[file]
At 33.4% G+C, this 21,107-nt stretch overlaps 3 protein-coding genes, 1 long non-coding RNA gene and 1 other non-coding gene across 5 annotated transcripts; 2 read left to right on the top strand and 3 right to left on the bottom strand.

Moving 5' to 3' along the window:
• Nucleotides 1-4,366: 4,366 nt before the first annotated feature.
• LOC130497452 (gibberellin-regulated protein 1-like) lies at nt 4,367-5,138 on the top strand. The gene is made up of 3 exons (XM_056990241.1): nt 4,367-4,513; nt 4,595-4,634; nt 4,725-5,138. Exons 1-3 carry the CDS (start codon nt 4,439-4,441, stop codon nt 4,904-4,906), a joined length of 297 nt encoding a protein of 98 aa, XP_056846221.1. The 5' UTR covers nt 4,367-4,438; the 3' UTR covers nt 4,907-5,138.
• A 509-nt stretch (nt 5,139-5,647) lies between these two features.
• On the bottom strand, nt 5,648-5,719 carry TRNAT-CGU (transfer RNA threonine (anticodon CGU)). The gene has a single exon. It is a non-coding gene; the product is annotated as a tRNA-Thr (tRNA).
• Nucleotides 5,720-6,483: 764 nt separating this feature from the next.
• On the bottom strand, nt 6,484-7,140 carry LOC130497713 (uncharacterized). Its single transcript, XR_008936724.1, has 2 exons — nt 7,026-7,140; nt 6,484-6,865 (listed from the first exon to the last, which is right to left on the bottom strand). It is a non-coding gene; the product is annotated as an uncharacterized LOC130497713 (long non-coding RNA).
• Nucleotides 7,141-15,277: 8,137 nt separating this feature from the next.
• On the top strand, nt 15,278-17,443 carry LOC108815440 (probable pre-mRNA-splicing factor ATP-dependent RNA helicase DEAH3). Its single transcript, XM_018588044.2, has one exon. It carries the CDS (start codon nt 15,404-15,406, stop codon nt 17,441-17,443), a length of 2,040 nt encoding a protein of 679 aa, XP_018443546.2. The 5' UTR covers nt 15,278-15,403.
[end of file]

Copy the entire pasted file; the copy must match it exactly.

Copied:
At 33.4% G+C, this 21,107-nt stretch overlaps 3 protein-coding genes, 1 long non-coding RNA gene and 1 other non-coding gene across 5 annotated transcripts; 2 read left to right on the top strand and 3 right to left on the bottom strand.

Moving 5' to 3' along the window:
• Nucleotides 1-4,366: 4,366 nt before the first annotated feature.
• LOC130497452 (gibberellin-regulated protein 1-like) lies at nt 4,367-5,138 on the top strand. The gene is made up of 3 exons (XM_056990241.1): nt 4,367-4,513; nt 4,595-4,634; nt 4,725-5,138. Exons 1-3 carry the CDS (start codon nt 4,439-4,441, stop codon nt 4,904-4,906), a joined length of 297 nt encoding a protein of 98 aa, XP_056846221.1. The 5' UTR covers nt 4,367-4,438; the 3' UTR covers nt 4,907-5,138.
• A 509-nt stretch (nt 5,139-5,647) lies between these two features.
• On the bottom strand, nt 5,648-5,719 carry TRNAT-CGU (transfer RNA threonine (anticodon CGU)). The gene has a single exon. It is a non-coding gene; the product is annotated as a tRNA-Thr (tRNA).
• Nucleotides 5,720-6,483: 764 nt separating this feature from the next.
• On the bottom strand, nt 6,484-7,140 carry LOC130497713 (uncharacterized). Its single transcript, XR_008936724.1, has 2 exons — nt 7,026-7,140; nt 6,484-6,865 (listed from the first exon to the last, which is right to left on the bottom strand). It is a non-coding gene; the product is annotated as an uncharacterized LOC130497713 (long non-coding RNA).
• Nucleotides 7,141-15,277: 8,137 nt separating this feature from the next.
• On the top strand, nt 15,278-17,443 carry LOC108815440 (probable pre-mRNA-splicing factor ATP-dependent RNA helicase DEAH3). Its single transcript, XM_018588044.2, has one exon. It carries the CDS (start codon nt 15,404-15,406, stop codon nt 17,441-17,443), a length of 2,040 nt encoding a protein of 679 aa, XP_018443546.2. The 5' UTR covers nt 15,278-15,403.